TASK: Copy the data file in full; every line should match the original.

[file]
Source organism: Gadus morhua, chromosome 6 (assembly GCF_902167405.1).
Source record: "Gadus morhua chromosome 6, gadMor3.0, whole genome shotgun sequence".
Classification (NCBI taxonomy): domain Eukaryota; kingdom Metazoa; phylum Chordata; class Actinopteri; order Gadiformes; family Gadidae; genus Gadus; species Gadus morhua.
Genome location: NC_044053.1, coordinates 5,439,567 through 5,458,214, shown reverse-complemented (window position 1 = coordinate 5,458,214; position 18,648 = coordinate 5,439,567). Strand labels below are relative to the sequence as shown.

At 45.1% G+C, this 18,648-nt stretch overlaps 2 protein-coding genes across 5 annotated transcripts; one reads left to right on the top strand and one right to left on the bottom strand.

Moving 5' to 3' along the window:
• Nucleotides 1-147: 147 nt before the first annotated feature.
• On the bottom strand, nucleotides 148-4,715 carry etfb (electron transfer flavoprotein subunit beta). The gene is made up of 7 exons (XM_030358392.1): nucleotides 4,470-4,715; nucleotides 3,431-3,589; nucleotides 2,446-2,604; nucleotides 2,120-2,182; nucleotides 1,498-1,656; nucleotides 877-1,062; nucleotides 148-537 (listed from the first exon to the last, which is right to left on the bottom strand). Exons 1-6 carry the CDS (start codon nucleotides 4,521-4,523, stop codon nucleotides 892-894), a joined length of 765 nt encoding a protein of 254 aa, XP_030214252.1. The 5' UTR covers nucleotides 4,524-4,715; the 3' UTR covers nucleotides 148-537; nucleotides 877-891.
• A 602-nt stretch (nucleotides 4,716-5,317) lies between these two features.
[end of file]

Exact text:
Source organism: Gadus morhua, chromosome 6 (assembly GCF_902167405.1).
Source record: "Gadus morhua chromosome 6, gadMor3.0, whole genome shotgun sequence".
Classification (NCBI taxonomy): domain Eukaryota; kingdom Metazoa; phylum Chordata; class Actinopteri; order Gadiformes; family Gadidae; genus Gadus; species Gadus morhua.
Genome location: NC_044053.1, coordinates 5,439,567 through 5,458,214, shown reverse-complemented (window position 1 = coordinate 5,458,214; position 18,648 = coordinate 5,439,567). Strand labels below are relative to the sequence as shown.

At 45.1% G+C, this 18,648-nt stretch overlaps 2 protein-coding genes across 5 annotated transcripts; one reads left to right on the top strand and one right to left on the bottom strand.

Moving 5' to 3' along the window:
• Nucleotides 1-147: 147 nt before the first annotated feature.
• On the bottom strand, nucleotides 148-4,715 carry etfb (electron transfer flavoprotein subunit beta). The gene is made up of 7 exons (XM_030358392.1): nucleotides 4,470-4,715; nucleotides 3,431-3,589; nucleotides 2,446-2,604; nucleotides 2,120-2,182; nucleotides 1,498-1,656; nucleotides 877-1,062; nucleotides 148-537 (listed from the first exon to the last, which is right to left on the bottom strand). Exons 1-6 carry the CDS (start codon nucleotides 4,521-4,523, stop codon nucleotides 892-894), a joined length of 765 nt encoding a protein of 254 aa, XP_030214252.1. The 5' UTR covers nucleotides 4,524-4,715; the 3' UTR covers nucleotides 148-537; nucleotides 877-891.
• A 602-nt stretch (nucleotides 4,716-5,317) lies between these two features.